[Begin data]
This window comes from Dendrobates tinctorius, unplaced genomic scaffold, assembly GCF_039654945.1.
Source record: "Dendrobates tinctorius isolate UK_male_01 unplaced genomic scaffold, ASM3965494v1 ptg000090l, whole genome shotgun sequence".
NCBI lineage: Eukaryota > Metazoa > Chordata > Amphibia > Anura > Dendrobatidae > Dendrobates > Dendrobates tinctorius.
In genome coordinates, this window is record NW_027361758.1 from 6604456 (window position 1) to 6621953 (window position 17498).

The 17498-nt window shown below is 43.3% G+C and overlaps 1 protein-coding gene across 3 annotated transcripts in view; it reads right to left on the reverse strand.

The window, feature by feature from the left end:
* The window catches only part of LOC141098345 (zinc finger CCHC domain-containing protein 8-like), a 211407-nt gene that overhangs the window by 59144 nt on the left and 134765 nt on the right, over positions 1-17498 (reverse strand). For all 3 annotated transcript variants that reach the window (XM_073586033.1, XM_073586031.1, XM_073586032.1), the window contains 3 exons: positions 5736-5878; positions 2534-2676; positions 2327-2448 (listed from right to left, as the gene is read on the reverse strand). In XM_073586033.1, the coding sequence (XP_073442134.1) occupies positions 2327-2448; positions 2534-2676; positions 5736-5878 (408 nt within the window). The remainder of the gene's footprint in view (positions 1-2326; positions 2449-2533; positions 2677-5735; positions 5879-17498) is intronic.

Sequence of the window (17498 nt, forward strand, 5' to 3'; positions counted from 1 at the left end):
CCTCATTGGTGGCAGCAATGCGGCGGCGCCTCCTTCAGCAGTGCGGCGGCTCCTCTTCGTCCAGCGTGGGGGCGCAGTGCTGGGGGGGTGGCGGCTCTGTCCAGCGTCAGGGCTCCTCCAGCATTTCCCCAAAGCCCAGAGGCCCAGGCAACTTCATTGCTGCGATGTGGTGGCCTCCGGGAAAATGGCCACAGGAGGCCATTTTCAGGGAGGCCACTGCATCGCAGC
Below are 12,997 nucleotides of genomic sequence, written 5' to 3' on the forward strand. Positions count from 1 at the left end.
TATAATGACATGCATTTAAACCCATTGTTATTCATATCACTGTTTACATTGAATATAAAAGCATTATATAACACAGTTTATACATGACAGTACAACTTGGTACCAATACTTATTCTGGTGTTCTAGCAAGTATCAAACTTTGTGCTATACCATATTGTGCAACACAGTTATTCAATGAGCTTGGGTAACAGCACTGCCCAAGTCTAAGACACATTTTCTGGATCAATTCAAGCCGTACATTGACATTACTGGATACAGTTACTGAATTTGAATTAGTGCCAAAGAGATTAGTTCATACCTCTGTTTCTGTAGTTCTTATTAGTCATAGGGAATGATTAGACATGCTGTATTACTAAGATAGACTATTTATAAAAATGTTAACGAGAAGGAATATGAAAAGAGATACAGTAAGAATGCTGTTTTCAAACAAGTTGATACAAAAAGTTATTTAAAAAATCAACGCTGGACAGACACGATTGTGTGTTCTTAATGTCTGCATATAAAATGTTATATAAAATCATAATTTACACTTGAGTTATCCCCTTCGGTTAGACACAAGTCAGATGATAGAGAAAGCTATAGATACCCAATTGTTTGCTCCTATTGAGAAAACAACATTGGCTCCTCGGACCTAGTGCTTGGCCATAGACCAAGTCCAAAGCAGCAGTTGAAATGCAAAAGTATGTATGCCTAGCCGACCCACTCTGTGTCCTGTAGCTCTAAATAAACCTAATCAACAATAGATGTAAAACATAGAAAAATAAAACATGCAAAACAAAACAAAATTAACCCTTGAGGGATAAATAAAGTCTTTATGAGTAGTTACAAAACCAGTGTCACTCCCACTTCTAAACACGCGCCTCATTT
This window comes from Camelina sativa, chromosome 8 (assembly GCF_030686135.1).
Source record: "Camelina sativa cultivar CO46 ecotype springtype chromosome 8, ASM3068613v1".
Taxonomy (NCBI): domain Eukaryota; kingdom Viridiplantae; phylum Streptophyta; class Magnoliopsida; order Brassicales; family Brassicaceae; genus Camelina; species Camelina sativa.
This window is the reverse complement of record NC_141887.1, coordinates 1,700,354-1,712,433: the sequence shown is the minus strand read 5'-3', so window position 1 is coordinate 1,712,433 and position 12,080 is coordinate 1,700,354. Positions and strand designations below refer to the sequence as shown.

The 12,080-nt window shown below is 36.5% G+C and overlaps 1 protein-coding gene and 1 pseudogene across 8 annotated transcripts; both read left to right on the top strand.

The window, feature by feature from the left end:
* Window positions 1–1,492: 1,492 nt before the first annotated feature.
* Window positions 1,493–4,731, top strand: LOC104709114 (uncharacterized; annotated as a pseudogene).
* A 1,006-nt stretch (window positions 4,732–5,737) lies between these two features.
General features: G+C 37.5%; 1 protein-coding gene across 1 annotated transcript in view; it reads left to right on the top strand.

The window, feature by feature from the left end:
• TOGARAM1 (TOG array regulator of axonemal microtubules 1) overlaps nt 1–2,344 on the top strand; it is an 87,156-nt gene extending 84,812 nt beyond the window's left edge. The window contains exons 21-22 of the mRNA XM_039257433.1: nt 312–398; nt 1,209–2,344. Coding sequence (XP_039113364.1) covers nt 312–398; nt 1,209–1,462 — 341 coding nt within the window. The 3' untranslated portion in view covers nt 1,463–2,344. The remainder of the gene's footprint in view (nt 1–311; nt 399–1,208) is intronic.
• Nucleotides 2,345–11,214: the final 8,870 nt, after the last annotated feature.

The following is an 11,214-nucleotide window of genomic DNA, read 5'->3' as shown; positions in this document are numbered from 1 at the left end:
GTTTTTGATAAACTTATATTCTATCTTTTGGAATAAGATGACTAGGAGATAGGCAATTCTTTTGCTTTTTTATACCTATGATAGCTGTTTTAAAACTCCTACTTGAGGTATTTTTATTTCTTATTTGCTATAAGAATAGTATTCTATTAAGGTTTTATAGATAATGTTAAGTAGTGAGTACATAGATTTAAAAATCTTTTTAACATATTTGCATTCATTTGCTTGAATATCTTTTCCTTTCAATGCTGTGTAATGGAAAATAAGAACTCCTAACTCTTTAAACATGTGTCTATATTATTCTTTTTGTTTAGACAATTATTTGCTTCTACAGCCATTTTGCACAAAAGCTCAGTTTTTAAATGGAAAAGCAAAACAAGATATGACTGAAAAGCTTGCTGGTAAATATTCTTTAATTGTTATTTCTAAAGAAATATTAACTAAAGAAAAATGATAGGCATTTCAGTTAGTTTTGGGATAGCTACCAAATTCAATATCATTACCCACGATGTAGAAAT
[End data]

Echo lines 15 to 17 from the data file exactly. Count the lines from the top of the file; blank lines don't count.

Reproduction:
This window is the reverse complement of record NC_141887.1, coordinates 1,700,354-1,712,433: the sequence shown is the minus strand read 5'-3', so window position 1 is coordinate 1,712,433 and position 12,080 is coordinate 1,700,354. Positions and strand designations below refer to the sequence as shown.

The 12,080-nt window shown below is 36.5% G+C and overlaps 1 protein-coding gene and 1 pseudogene across 8 annotated transcripts; both read left to right on the top strand.

The window, feature by feature from the left end: